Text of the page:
Published May 24, 2019After embarking on his puzzlingly titled "All These Poses" tour late last year, commemorating 20 years since the release of his self-titled LP, Rufus Wainwright ended his 16-country jaunt in the nation's capital, performing the entirety of his beloved 2001 LP, Poses, alongside nine of 12 tracks from his 1998 debut.
Opening the evening was Wainwright's touring keyboardist, Rachel Eckroth. The former session musician for Chris Botti and KT Tunstall beamed mature radiance, politely anchoring herself behind her instrument to give the aged and well-dressed theatre crowd a 30-minute set that focused on dreamy but jaunty renditions of tracks from her latest LP, When It Falls.
Entering the modestly dressed stage in a Victorian top hat and pinstriped suit, Rufus exclaimed to the audience, "We did it!," referencing the culmination of his six-month tour.
Surrounded by an equally well-dressed five-piece band, featuring Aimee Mann producer and bassist Paul Bryan, former Jeff Buckley drummer Matt Johnson, keyboardist Jaime Edwards and late-era Bowie guitarist Gerry Leonard, Rufus picked up his acoustic guitar to christen the crowd with a rendition of "April Fools."
Seating himself on a stool, Wainwright strummed a nylon string guitar through a tight version of "Barcelona" that found his band tastefully sitting back to allow his powerful voice to boom throughout the theatre. To accompany many of his songs, Rufus regaled fans with humorous stories and anecdotes, including how Leonard Cohen was "briefly obsessed" with his song "Sally Ann," and how he wrote "Beauty Mark" as a response to his mom rejecting most of his early songs.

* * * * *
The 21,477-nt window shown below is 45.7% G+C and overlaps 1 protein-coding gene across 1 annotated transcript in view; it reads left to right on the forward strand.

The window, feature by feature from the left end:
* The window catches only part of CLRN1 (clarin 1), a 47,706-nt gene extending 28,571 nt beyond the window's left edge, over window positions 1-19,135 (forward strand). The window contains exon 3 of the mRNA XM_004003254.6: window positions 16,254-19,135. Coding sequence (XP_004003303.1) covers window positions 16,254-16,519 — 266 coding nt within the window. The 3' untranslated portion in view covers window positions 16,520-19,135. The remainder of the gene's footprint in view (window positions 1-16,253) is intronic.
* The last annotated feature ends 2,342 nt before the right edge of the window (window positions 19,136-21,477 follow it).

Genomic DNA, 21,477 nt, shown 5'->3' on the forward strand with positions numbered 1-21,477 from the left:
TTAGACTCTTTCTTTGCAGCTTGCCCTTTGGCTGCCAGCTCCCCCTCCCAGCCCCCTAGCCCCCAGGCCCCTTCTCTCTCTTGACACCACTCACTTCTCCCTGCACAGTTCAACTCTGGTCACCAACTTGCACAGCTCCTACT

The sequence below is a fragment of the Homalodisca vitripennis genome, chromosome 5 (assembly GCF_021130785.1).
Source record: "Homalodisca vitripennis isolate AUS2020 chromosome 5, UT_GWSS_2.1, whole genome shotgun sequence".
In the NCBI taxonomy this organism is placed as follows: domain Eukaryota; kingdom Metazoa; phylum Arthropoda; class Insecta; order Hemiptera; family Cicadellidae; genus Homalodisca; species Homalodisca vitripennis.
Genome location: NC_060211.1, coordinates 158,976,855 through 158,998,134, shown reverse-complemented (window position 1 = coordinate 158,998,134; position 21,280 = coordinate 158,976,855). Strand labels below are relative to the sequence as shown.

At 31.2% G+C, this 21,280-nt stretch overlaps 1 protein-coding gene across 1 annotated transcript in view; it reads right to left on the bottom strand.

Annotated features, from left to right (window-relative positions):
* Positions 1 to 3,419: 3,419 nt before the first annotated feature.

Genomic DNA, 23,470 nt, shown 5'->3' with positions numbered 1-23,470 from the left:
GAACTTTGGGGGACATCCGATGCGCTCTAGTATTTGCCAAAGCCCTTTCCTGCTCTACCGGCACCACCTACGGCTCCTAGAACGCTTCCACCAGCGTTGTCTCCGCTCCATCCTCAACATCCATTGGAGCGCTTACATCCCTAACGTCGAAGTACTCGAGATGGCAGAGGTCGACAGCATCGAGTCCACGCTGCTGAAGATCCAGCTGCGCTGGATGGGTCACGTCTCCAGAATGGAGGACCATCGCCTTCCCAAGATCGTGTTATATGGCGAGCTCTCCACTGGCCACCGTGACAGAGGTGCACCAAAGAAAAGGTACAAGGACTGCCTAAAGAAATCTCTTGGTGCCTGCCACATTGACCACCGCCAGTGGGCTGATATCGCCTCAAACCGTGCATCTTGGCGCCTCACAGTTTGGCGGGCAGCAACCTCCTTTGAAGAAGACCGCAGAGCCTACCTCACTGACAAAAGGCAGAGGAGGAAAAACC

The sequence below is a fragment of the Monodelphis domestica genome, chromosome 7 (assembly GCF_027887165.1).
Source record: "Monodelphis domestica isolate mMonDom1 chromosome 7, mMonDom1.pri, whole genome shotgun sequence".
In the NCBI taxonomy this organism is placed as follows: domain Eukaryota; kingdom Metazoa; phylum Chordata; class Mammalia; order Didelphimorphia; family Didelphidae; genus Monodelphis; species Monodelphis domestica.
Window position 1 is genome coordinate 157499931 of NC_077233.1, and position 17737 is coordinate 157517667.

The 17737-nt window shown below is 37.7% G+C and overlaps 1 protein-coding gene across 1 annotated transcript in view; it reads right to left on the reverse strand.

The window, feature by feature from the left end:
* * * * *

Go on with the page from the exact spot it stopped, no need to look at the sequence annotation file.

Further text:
After a show-stopping version of "Millbrook," which found Wainwright alone behind the grand piano, the six musicians ended the first set with a cover of Joni Mitchell's "Both Sides Now" and a newer song written for the U.S. midterm elections, "The Sword of Damocles."
Returning to the stage while donning a different top hat and enormous, bedazzled jacket, Wainwright powered through the entirety of Poses, moving between piano, guitar and simply gripping the mic, with upbeat numbers like "Cigarettes and Chocolate Milk" and "California" receiving the best response from the much-too-behaved crowd.
Without stopping to speak to the audience, Wainwright performed the 50-minute LP in near-real-time, leaving little room to let his classic songs breathe, before ending with a swift but soaring version of "In a Graveyard."
Retuning to the stage for the upbeat "Imaginary Love" and the crowd-pleasing "Going to a Town," from his 2007 LP Release the Stars, Rufus ended the nearly two-and-a-half hour show with his cover of the Beatles' "Across the Universe" before promising that he'll be back next time with "new songs" — clearly showing an exhausted-looking Rufus more than ready to move on from the first 20 years of his career.